8. Internal Clearance of Bearings
Internal Clearance and Standard Values
Internal Clearance of Bearings
Internal clearance is the space among a bearing’s outer ring, inner ring, and balls. Generally speaking, the amount of vertical movement of the outer ring with the inner ring fixed is called the “radial internal clearance,” and the amount of horizontal movement is called the “axial internal clearance.” The amount of internal clearance during the bearing’s operation is an important factor that impacts performance such as noise, vibration, heat generation, and fatigue life.
Deep groove ball bearings are usually classified by their radial internal clearance. In the actual clearance measurement, a designated load is applied to achieve stable results. As elastic deformation of the bearing occurs during the measurement, which makes the results larger than the true clearance, a correction (reduction) is made to obtain the true clearance.
Radial internal clearance of small/miniature bearings
- Standard clearance is MC3.
- The correction in the following table should be made when using the values above as measurement clearance.
Remarks: The measurement load is:
- For miniature bearings ... 2.5N(0.25kgf)
- For small bearings ...4.4N(0.45kgf)
Radial internal clearance of standard deep groove ball bearings
|Nominal bearing bore diameter d(mm)||Radial internal clearance|
|More than||Or less||C2||C0||C3||C4||C5|
|Nominal bearing bore diameter d (mm)||Measurement load||Clearance correction (μm)|
|More than||Or less||N (kgf)||Min.||Max.||Common||Common||Common||Common|
- Standard clearance is C0.
- Corrections in the table above should be made when using the values above as measurement clearances.
- For the correction of C2 clearance, be sure to apply the minimum values to minimum clearance, and the maximum values to maximum clearance.
Relation between Radial Internal Clearance and Axial Internal Clearance
The axial internal clearance is determined based on the values of ball diameter, inner/outer ring raceway radius, and radial internal clearance. It is risky to select a bearing with a small radial internal clearance or a fitting with a large interference with the aim of achieving a smaller axial internal clearance after mounting.
Correlation between radial clearance and axial clearance according to ball diameter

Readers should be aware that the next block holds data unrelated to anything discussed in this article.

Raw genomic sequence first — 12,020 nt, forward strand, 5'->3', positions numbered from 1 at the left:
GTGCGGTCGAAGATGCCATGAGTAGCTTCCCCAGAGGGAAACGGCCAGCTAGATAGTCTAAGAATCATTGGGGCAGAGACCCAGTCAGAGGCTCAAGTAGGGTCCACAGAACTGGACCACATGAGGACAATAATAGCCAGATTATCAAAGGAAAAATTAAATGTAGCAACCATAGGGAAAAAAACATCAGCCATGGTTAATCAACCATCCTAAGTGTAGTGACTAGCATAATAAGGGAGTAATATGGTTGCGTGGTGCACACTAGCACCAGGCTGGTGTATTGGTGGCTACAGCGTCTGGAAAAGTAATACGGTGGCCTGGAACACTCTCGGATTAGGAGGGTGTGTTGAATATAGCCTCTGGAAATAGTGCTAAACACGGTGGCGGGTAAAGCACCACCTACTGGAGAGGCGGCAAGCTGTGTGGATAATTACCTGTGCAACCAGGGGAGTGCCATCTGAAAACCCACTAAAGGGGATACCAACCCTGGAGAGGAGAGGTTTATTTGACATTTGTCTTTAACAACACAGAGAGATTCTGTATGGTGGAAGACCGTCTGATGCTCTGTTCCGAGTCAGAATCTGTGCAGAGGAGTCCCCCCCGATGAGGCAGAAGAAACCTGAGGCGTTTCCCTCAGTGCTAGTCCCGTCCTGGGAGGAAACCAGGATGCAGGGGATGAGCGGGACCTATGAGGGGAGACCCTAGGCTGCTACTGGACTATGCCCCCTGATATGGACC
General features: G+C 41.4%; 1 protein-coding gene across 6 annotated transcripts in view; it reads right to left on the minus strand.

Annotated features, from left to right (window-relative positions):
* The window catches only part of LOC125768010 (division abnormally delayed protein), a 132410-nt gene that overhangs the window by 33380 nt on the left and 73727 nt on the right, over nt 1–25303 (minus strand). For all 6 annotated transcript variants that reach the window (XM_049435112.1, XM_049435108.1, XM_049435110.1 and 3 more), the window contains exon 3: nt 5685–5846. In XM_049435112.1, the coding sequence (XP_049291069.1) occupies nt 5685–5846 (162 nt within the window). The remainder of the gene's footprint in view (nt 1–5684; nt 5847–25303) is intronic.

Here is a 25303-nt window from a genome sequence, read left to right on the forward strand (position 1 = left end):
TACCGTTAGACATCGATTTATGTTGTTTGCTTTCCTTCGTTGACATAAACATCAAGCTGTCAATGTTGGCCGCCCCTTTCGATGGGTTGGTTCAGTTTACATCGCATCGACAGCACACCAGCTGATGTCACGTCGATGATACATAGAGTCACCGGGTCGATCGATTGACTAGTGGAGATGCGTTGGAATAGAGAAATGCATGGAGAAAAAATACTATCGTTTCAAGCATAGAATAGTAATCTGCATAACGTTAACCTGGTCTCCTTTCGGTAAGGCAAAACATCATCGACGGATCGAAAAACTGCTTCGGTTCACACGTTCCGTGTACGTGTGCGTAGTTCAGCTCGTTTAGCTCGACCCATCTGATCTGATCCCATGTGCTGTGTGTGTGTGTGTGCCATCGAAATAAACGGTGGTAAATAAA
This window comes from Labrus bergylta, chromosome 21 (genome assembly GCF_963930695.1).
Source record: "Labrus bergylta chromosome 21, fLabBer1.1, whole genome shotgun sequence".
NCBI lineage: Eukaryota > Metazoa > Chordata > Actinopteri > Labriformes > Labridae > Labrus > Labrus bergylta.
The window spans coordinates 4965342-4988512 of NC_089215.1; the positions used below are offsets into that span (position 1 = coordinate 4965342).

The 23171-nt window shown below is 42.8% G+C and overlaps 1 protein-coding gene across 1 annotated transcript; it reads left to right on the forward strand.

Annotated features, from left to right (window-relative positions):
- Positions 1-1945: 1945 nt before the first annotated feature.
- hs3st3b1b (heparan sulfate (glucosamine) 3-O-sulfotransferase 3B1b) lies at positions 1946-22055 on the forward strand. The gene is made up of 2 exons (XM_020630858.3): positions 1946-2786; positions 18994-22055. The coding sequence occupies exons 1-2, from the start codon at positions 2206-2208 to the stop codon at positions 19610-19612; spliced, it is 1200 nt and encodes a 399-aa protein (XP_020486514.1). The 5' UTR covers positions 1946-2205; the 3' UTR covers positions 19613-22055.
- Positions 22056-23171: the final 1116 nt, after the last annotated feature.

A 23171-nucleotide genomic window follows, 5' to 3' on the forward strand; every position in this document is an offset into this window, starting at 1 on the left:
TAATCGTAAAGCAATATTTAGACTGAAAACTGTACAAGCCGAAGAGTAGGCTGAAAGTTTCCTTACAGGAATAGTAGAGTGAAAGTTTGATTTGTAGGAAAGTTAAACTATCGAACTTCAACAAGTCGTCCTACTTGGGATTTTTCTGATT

Δa=Axial internal clearance (mm)
Δr=Radial internal clearance (mm)
Dw=Ball diameter (mm)
ro=Outer ring raceway radius (mm)
ri=Inner ring raceway radius (mm)
Selection of Bearing Clearance
Theoretically, the longest bearing life can be achieved by setting the clearance during operation to a slightly negative value. However, it is also known that the life becomes significantly shorter when the negative clearance exceeds this value, even to the slightest degree. Therefore, normal practice is to select an initial clearance so that it becomes slightly positive (away from zero). Generally, MC3 is selected for miniature/small bearings, and C0 is selected for standard bearings.
Selection criteria for radial internal clearance
|Conditions of use||Selected clearance|
|Clearance fit is used for both inner and outer rings; small axial load; rigidity in the axial direction is not required; clearance should be reduced without applying preload; vibration and noise should be reduced; and low-speed rotation.||MC1, MC2 and C2|
|Friction torque should be decreased; normal axial load; normal rigidity in the axial direction; slight interference fit is used for the inner ring, and clearance fit is used for the outer ring; and mid- and low-speed rotation.||MC3, MC4 and C0|
|Friction torque should be made particularly small; large axial load; rigidity in the axial direction is required; heavy load or impact load that requires interference; the inner ring’s temperature is high, or the outer ring’s temperature is low; and large shaft deflection.||MC5, MC6, C3, C4 and C5|
Relation between Radial Internal Clearance and Angular Clearance
During the actual use of a bearing, it may receive a moment load as a result of factors such as shaft deflection due to load and the housing’s cylindricity. At this time, an inclination called the “angular clearance” is generated at the inner and outer rings. If the allowable angular clearance determined for each bearing is exceeded, this may cause an abnormal stress between the raceway and the ball, which will result in high temperatures or flaking.